The publishing industry was already confronting a lot of challenges before 2020, as the rise in digital media consumption caused publishers to change how they thought about the sustainability of their businesses. The industry then rode the roller coaster caused by the pandemic, experiencing both highs and lows as many people returned to their love of reading while other subscribers were faced with economic uncertainty.
Today, publishing and media brands are navigating both the lingering questions that arose during the pandemic and new challenges, such as rising paper and mailing costs. But many publishers are feeling a sense of optimism about the road ahead. They have adopted a perspective that I think points to the resilience of the industry—a belief that the twists and turns of recent years have taught them to adapt more nimbly, diversify their offerings, explore new opportunities, and set themselves up for long-term success.
Wiland recently hosted an inaugural meet-up with some of our publishing industry colleagues, where the group discussed what industry issues are keeping them up at night, how they are navigating today’s unique environment, and what gives them optimism heading into 2023 and beyond. The group also heard from renowned publishing industry thought leader Bo Sacks to gain his perspective on the state of publishing today and moving forward. It was a great discussion full of on-the-ground insights and a sense of community. We look forward to hosting more of these events in the future.
Here are five takeaways from the discussion during our meet-up that provide a snapshot of what’s on the minds of many publishers today:
- Younger consumers are exploring subscriptions with publications and content-driven media brands.
“How can I find younger subscribers?” is a question that is often asked by publishers. At Wiland, we are seeing recent data that shows these younger subscribers are out there and becoming more active. Over the past 12 months, Wiland has seen substantial growth of new-to-file subscribers within the Wiland Cooperative Database who are younger than many publishers’ “traditional” audiences. This is shown in the graph below, where I encourage you to pay special attention to the 26-35-year-old age range.
These younger subscribers represent great opportunities for new revenue and potential long- term value for publishers.
- The rising expenses associated with direct mail will result in campaign cutbacks for many publishers.
Bo Sacks predicts that the mailing issues of paper shortages and rising costs will continue into the near future. Many publishers will need to rethink and potentially scale back their mailings as a result. This means that mailing as intelligently and efficiently as possible—reaching the people with the highest likelihood to respond and subscribe—is more important than ever for publishers.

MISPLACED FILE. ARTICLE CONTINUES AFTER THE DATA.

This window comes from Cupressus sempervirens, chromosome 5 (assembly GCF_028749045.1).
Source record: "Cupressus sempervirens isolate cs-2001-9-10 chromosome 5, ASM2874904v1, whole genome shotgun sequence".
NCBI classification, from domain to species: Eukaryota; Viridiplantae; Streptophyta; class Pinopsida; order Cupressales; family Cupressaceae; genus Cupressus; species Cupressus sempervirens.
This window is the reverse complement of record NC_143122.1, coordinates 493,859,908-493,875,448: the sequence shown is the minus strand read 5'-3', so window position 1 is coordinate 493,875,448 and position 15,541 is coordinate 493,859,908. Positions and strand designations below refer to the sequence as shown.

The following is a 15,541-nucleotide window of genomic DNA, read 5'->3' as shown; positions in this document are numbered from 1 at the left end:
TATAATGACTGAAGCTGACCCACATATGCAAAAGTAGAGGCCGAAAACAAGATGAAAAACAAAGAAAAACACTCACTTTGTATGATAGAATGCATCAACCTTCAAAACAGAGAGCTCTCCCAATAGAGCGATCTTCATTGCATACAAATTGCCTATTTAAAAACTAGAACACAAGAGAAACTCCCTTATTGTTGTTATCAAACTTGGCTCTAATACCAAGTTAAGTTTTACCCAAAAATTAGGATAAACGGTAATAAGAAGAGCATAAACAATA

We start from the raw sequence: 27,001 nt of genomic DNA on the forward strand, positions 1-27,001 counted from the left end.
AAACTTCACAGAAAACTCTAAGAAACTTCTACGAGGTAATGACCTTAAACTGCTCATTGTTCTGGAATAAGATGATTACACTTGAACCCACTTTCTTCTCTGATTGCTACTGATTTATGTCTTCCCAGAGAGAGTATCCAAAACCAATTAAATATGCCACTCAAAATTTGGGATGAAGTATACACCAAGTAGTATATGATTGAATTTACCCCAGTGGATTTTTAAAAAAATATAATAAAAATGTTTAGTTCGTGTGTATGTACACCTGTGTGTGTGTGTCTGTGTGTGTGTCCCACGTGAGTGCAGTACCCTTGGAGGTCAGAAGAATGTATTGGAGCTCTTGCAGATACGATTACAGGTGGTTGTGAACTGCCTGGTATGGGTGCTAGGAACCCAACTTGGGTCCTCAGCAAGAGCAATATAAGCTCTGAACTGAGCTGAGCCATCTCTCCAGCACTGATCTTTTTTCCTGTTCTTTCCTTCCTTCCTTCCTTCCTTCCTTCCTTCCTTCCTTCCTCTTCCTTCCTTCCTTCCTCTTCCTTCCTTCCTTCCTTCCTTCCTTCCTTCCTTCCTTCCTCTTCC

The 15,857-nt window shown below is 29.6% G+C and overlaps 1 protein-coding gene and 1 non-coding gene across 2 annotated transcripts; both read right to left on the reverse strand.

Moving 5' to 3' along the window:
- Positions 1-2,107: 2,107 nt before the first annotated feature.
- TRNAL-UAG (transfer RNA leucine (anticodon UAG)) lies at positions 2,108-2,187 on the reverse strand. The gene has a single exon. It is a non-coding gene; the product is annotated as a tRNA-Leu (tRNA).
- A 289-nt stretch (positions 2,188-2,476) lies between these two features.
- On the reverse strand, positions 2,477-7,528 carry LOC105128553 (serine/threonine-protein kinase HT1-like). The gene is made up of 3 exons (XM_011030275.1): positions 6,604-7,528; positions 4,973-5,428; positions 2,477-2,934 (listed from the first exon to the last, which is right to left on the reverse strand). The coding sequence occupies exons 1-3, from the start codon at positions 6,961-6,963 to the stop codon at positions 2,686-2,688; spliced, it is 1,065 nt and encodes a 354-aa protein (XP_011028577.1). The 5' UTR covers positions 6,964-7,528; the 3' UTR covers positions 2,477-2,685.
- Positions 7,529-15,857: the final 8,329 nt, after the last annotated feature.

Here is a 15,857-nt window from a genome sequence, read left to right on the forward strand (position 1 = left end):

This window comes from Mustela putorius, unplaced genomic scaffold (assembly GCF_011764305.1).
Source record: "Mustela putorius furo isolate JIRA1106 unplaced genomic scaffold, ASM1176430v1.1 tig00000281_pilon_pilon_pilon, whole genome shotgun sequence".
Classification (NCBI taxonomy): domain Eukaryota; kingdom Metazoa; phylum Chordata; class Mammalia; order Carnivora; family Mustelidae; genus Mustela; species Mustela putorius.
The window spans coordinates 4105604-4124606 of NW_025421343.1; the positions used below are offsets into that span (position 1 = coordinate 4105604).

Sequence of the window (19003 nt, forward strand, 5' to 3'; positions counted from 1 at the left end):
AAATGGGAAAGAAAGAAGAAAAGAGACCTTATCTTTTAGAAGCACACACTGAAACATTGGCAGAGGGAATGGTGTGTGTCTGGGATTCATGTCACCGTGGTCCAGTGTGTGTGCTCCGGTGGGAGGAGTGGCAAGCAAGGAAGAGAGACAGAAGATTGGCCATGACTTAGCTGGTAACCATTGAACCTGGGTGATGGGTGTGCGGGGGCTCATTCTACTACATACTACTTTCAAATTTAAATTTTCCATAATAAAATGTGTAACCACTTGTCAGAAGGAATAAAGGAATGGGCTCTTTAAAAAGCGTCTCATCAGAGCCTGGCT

- Revenue diversification is a key strategy for achieving business sustainability.
Many publishers are continuing to work to maintain their core, traditional businesses while also exploring new revenue streams, such as offering newsletters, products, podcasts, webinars, and more. There is also a movement to offer memberships and curate a greater sense of community, of which subscription is a component. This diversification of revenue has become a key decision driver, taking the place of traditional metrics such as rate base.
Diversification of revenue has become a key decision driver, taking the place of traditional metrics such as rate base.
- Publishers are looking to acquire new subscribers across all channels.
Direct mail remains the most effective channel when it comes to acquisition of subscribers who are most likely to renew and deliver high long-term value. But publishers are exploring additional channels with the goal of finding new subscribers. Many are testing digital advertising channels as well as SMS, which is showing some early promise.
- The more data the better when it comes to maximizing subscriber engagement.
Many publishers are actively seeking additional data and insights to illuminate their prospects’ and subscribers’ spending behaviors, giving patterns, social media interests, and more. When publishers have this more comprehensive view of their subscribers, they are able to run better-informed campaigns, improve internal segmentation, and deliver optimally relevant content. To achieve these outcomes, they are working with premier data partners like Wiland.
While many concerns were discussed during our roundtable, optimism about the future of the publishing industry was also palpable. As Bo Sacks noted, he believes that we are entering a new golden age for publishing in which digital is not a threat, but an exciting opportunity. I share in this optimism, and the Wiland team is ready to support the success of our publishing friends as we navigate this new landscape together.